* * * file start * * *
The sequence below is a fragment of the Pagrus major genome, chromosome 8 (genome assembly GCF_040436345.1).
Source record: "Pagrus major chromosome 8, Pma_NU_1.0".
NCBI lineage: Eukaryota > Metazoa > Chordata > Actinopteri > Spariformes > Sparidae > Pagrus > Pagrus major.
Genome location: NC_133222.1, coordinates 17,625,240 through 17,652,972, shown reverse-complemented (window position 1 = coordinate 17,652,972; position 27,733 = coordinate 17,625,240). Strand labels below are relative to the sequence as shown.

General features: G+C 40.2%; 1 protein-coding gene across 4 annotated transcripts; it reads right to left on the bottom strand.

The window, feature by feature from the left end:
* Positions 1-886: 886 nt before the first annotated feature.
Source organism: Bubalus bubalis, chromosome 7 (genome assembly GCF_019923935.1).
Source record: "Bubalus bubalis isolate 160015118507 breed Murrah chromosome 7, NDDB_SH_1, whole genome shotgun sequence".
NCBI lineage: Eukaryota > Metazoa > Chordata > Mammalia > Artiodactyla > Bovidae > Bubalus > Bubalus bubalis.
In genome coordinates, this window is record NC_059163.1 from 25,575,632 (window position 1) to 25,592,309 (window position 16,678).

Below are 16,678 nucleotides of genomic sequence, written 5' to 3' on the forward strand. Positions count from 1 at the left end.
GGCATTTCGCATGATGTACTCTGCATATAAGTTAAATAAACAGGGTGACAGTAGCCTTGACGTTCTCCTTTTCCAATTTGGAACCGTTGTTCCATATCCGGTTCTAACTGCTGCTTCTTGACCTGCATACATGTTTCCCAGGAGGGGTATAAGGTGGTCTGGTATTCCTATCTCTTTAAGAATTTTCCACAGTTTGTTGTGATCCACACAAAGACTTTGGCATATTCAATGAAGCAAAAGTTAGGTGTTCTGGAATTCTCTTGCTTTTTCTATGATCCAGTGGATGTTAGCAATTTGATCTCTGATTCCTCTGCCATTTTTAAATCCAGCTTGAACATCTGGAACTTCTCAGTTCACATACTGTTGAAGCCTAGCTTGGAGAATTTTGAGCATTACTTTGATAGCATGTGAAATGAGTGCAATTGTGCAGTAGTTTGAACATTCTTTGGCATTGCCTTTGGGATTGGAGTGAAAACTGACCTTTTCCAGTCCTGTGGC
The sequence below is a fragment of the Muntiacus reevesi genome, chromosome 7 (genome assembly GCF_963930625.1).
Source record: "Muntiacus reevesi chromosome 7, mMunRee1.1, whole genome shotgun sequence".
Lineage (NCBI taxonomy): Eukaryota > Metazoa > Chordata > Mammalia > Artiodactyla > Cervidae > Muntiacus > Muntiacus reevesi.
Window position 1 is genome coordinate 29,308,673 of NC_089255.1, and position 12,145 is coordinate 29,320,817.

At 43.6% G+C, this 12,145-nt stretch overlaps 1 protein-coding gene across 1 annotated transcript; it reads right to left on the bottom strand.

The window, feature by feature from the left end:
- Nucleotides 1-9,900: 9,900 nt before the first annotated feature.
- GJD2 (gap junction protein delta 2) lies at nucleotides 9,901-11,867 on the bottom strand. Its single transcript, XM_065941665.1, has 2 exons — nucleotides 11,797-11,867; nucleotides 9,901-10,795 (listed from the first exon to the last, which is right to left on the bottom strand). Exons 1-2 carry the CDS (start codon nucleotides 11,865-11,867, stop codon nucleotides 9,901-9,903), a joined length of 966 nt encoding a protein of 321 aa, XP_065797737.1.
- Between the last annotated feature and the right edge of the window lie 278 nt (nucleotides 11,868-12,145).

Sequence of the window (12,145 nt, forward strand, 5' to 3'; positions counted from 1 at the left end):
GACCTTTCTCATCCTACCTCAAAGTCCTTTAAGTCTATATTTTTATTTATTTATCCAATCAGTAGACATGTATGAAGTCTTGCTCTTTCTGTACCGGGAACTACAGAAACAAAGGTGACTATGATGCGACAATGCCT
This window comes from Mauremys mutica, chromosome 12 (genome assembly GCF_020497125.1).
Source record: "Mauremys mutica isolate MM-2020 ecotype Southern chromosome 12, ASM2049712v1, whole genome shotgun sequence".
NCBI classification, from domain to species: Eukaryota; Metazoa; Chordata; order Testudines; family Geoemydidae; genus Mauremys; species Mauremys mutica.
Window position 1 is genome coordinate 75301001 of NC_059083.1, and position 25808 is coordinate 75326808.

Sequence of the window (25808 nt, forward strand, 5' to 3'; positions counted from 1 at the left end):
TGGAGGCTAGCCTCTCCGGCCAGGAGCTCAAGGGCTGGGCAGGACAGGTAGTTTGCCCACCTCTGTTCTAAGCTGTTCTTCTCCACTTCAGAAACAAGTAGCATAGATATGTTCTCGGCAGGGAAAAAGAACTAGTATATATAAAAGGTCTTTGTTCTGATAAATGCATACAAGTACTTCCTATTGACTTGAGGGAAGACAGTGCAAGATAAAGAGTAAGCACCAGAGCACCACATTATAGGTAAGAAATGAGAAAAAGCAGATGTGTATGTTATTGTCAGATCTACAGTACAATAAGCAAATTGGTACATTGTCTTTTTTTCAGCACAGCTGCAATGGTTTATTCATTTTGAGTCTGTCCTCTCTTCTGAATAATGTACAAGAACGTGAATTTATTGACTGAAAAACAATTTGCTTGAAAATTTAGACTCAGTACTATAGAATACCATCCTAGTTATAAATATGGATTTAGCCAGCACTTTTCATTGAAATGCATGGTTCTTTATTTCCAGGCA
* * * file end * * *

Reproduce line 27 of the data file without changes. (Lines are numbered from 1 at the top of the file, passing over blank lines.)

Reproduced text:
NCBI classification, from domain to species: Eukaryota; Metazoa; Chordata; order Testudines; family Geoemydidae; genus Mauremys; species Mauremys mutica.